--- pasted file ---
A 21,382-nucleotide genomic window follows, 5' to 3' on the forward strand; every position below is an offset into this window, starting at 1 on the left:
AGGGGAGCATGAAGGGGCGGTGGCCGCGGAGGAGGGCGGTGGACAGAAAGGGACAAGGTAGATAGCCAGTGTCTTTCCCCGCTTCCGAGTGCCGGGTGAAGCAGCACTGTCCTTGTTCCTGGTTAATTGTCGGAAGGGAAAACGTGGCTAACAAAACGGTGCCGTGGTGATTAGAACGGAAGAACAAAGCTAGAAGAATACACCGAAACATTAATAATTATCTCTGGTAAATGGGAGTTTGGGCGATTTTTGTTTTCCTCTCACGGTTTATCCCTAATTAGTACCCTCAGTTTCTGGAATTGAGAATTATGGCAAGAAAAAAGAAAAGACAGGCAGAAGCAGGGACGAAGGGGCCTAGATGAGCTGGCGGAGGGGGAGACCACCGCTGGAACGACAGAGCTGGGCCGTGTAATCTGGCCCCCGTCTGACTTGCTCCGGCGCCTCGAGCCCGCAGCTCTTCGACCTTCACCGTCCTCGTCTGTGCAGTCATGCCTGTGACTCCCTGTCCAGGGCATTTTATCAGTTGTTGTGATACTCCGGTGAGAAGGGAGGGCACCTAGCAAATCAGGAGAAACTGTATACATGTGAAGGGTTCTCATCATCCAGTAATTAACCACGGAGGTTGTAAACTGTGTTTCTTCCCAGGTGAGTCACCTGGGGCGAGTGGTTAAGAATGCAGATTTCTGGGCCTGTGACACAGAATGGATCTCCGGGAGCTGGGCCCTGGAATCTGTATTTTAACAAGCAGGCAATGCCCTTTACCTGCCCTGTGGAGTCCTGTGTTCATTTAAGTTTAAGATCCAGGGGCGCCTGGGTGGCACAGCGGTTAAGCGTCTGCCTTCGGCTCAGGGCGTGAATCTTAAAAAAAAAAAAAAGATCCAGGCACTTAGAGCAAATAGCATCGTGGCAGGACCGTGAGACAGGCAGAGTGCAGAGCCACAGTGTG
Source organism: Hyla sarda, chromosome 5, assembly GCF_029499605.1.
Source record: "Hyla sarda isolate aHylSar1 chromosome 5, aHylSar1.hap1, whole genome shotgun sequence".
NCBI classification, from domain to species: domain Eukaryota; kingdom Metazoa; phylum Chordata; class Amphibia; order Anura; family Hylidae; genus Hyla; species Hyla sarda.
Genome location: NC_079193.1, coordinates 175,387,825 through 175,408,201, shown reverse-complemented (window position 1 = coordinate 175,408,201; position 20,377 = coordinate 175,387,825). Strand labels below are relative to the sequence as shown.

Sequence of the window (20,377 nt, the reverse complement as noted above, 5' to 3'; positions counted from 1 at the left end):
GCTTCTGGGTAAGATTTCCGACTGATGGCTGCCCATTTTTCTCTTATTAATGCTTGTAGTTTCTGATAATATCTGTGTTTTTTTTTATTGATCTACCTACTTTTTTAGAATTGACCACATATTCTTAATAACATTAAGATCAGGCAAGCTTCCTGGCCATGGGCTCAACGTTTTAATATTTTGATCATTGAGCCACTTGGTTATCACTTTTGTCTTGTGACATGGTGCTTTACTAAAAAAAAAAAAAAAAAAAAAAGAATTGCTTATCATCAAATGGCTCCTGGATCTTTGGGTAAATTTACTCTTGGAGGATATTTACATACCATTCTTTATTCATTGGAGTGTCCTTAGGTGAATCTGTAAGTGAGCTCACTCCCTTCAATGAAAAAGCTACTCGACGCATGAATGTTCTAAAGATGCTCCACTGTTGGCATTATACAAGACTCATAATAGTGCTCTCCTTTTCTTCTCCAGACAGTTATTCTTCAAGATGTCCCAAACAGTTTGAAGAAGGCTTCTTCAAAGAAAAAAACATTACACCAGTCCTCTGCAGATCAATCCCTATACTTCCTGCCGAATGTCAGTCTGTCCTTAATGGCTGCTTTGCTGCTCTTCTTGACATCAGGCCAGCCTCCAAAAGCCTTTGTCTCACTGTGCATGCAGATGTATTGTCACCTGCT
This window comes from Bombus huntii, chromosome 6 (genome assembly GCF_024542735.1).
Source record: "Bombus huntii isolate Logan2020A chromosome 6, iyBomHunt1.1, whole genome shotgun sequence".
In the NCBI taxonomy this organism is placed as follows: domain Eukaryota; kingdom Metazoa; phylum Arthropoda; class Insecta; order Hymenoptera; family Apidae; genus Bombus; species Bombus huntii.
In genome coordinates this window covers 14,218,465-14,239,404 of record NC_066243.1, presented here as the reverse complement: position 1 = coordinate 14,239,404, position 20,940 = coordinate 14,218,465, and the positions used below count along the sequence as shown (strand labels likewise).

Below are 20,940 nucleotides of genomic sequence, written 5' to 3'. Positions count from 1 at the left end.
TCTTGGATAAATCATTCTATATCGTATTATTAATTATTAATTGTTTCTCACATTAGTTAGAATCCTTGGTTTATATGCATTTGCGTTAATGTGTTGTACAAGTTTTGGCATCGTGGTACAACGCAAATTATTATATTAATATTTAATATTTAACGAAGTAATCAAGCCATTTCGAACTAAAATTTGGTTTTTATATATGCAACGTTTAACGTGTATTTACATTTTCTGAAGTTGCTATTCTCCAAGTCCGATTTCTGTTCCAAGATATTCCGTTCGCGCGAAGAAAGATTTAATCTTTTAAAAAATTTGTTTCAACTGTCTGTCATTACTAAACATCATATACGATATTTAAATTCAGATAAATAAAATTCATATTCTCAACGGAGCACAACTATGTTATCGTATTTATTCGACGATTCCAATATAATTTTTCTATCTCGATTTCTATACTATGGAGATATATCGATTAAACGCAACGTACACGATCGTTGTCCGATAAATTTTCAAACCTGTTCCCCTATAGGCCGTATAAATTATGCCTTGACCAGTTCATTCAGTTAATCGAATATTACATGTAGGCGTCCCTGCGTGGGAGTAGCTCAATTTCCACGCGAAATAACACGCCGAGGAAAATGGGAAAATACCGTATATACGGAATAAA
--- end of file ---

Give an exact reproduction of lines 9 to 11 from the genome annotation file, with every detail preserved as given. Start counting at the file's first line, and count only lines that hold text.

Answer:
This window comes from Bombus huntii, chromosome 6 (genome assembly GCF_024542735.1).
Source record: "Bombus huntii isolate Logan2020A chromosome 6, iyBomHunt1.1, whole genome shotgun sequence".
In the NCBI taxonomy this organism is placed as follows: domain Eukaryota; kingdom Metazoa; phylum Arthropoda; class Insecta; order Hymenoptera; family Apidae; genus Bombus; species Bombus huntii.